Reflections and Perspectives

Welcome! Reflections, Testimonials, and Perspectives for St. Mary Magdalen are offered by our priests, deacons, parishioners, and others as guest writers. We will offer a Sunday Reflection as well as other topics. 

We are very grateful to Deacon Anthony Cincotta, who has offered to share his daily reflections with us for the past year and a half. Deacon Anthony is retiring from his writings of daily reflections, and we wish him our love and warm wishes in his new endeavors. 

  • Deacon Anthony Cincotta

Third Sunday of Lent

Exodus 3:1-8a, 13-15, Psalm 103:1-2, 3-4, 6-7,8, 11, 1 Corinthians 10:1-6, 10-12, &

Luke 13:1-9


'The vine dresser and the fig tree' by James Tissot

Friends, the first part of today's Gospel narrative is quite sobering. Luke writes about the Galileans whose blood Pilate had mingled with the blood of sacrifices. Jesus says, "Do you think that the Galileans who suffered were greater than other Galileans?"


Jesus then tells them a parable about a man who planted a fig tree in his garden. When the man came to pick figs from the tree, he saw that the tree had not born any fruit. The man went to his gardener and said that the fig tree bore fruit for the past three years but bore none this season. The man wanted the gardener to cut the tree down. The gardener protested and asked his master to leave the tree for one more year. He would fertilize it and cultivate the ground around it. The gardener then would cut down the fig tree if it failed to produce fruit.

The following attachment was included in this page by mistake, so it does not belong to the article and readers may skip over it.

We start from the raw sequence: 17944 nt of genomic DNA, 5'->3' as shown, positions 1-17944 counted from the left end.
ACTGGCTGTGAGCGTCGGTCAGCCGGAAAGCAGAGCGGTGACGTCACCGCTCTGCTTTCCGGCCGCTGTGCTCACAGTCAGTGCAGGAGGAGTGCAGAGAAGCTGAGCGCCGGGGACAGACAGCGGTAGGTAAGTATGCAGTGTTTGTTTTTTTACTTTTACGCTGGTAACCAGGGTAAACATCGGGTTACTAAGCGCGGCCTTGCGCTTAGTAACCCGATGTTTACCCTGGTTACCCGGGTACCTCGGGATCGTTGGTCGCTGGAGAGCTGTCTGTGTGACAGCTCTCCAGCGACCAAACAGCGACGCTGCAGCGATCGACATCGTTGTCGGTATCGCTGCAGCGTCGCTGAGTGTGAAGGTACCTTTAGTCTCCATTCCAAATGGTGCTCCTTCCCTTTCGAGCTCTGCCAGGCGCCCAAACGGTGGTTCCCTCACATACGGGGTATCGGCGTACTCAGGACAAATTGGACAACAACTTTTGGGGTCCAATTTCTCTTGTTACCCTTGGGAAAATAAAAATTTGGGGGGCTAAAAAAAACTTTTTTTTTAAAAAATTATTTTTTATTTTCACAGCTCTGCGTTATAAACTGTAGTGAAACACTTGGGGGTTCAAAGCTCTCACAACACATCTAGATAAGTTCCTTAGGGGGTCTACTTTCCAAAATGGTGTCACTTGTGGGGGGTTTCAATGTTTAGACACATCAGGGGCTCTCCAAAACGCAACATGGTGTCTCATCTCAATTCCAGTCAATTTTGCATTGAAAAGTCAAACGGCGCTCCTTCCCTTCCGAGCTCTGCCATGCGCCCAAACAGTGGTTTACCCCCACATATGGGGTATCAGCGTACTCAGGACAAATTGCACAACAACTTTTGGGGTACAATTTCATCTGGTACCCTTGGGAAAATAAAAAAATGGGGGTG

Luke's Gospel gives us a wonderful image of God. God is the gardener who is hopeful and patient. God will not toss us aside immediately if we are not bearing fruit. Our gardener, God, will fertilize us, nurture us, and pull the weeds growing within and around us. However, we have to allow God to be our gardener. The question remains—Will we bring our "weeds" to God and ask Him to help us remove them from our hearts?


If we ask God to be our gardener, He will gift and grace us as we work together with Him to uproot the weeds from our lives. Hopefully, over time, the weeds will gradually disappear from our lives. We have to trust our Divine Gardener's timing. As human beings, we typically want instant answers and easy solutions. However, some of our weeds may be more deeply rooted, and it will take time to remove them altogether. Remember, Jesus is the patient gardener—we, too, need to be patient.


Question of the Day: What are the "weeds" you want to uproot from your life?


Prayer: "Lord, you are truly the Savior of the world; give me living water that I may never thirst again." Amen.

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